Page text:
tv World Business PBS August 16, 2010 5:30pm-6:00pm PST
>>this week on world business a look back at some of the best stories of the last year including >>trouble with tobacco, china's cigarette industry generates billion in tax, but also takes a massive toll on the chinese population. >>smoking in the poor actually displaces spending on education and medical care >>half full hives - the economic impact to the world if bees buzz off >>taken on the global scale, honey bees are absolutely fundamental pollinators. >>not quite a model business, why the recession has been tough for miniature makers. >>we've probably lost two thirds or three quarters of our staff. >>hello and welcome. i'm raya
abirached and this is world business, your weekly insight into the global business trends shaping our lives. this week we are looking back at some of the best stories of the past year. tobacco is one of china's most powerful state monopolies. the industry provides eightpercent of the country's tax take and invests heavily in rural roads and reservoirs. but the business also kills over a million chinese people every year. >>reporter: you'll get short shrift lecturing farmers in jinzishan village on china's huge tobacco death toll. that's because, for almost all of the 1600 households here in rural chongqing, the leaf is their primary cash crop - by far. zhong dexiu's plot is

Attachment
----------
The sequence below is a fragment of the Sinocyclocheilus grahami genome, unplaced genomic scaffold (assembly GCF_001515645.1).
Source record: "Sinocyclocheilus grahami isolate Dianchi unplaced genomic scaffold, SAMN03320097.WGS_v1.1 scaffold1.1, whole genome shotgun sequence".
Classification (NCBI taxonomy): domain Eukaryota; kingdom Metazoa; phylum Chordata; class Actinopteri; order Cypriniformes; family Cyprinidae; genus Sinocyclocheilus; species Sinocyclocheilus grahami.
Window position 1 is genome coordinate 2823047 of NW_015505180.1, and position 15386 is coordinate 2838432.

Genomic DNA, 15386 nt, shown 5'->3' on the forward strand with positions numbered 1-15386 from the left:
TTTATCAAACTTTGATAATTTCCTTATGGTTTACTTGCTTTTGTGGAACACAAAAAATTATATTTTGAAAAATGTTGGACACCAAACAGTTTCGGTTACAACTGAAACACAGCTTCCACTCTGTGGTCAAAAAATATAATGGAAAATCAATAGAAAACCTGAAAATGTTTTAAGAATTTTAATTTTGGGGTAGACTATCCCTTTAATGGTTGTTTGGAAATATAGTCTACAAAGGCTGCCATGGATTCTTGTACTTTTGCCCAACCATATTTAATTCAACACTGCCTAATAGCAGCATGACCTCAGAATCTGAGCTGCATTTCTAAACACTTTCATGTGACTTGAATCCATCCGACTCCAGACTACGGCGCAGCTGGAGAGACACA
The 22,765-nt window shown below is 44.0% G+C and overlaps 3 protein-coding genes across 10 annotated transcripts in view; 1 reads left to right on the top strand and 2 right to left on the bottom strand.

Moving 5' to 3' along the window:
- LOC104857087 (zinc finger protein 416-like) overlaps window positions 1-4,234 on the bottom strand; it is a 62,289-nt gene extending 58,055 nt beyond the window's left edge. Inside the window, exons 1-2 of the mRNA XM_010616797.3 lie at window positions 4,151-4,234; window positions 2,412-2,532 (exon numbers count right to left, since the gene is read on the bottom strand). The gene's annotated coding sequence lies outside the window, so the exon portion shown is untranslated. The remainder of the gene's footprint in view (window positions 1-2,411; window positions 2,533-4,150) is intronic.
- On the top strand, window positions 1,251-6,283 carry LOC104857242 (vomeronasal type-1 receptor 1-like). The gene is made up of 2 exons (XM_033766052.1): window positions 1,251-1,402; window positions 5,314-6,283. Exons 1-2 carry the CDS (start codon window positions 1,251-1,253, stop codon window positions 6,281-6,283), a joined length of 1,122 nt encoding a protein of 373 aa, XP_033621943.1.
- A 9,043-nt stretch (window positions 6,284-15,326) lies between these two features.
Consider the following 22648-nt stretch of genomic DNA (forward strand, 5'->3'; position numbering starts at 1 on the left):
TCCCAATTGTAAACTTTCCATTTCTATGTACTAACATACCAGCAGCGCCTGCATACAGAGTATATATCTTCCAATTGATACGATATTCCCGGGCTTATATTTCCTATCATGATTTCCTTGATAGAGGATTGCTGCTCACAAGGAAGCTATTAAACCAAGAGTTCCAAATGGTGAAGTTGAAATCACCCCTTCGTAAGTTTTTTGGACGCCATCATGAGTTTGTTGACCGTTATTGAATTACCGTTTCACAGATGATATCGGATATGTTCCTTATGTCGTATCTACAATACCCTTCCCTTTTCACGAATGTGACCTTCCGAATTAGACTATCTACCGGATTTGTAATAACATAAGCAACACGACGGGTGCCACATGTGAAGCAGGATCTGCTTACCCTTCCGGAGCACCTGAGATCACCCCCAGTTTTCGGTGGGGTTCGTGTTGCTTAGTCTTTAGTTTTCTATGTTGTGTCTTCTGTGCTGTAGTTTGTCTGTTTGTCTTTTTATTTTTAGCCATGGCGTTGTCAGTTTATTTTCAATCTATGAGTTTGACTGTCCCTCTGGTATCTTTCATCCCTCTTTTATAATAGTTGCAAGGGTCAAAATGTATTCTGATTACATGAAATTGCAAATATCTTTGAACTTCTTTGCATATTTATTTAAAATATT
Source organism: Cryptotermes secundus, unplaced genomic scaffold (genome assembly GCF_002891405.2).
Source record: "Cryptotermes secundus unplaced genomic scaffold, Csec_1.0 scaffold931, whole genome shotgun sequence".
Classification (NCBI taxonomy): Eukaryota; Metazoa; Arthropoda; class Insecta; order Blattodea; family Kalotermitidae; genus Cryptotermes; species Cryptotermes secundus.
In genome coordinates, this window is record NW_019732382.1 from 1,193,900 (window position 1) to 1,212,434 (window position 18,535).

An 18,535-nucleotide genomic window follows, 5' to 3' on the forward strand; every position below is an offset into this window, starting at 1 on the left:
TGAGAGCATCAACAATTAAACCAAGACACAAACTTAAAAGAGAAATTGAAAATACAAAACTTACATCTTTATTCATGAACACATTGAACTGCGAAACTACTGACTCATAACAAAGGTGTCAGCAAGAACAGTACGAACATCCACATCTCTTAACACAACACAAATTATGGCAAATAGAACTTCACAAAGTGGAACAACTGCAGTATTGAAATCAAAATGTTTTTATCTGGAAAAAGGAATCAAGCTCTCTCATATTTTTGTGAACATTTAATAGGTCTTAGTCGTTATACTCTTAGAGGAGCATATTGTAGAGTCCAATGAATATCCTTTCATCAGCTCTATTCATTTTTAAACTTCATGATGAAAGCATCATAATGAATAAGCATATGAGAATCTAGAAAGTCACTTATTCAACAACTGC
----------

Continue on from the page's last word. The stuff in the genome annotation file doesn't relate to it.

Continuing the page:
about the same size as a soccer pitch. and this provides an annual income of around 3000 us dollars - equivalent to working day-in-day-out in a township factory. >> dexiu: we started planting tobacco the year before last. for us, we make about the same as goingout to work - but here, life is more flexible. >>reporter: she knows that per hectare, tobacco pays around three times more than growing grain or vegetables - though judging by her hands, she appears unaware of the health risks posed by nicotine absorption. >>in 2007, 22 million chinese tobacco farmers produced 40 percent of the world's crop. most of the harvest goes to domestic cigarette factories. though like other developing countries, exports are growing; in china's case, by over 10 percent annually and are now worth 400 million us dollars. >>reporter: in 2008, china's 100 factories produced a total of two trillion cigarettes. and the complete industry,